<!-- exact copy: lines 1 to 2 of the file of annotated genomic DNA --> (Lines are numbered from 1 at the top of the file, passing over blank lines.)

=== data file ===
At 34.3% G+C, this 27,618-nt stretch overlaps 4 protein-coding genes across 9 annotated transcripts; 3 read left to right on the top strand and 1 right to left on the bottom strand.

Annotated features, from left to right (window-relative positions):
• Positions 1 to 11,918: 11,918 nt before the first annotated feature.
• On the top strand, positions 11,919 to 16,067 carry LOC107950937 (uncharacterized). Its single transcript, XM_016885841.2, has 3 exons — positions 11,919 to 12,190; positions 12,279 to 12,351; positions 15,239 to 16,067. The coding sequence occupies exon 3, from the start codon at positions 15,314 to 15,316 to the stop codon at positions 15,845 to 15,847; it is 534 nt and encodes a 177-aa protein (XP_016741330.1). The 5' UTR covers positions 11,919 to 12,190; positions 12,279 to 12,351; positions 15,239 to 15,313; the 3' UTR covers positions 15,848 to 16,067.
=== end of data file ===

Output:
At 34.3% G+C, this 27,618-nt stretch overlaps 4 protein-coding genes across 9 annotated transcripts; 3 read left to right on the top strand and 1 right to left on the bottom strand.

Annotated features, from left to right (window-relative positions):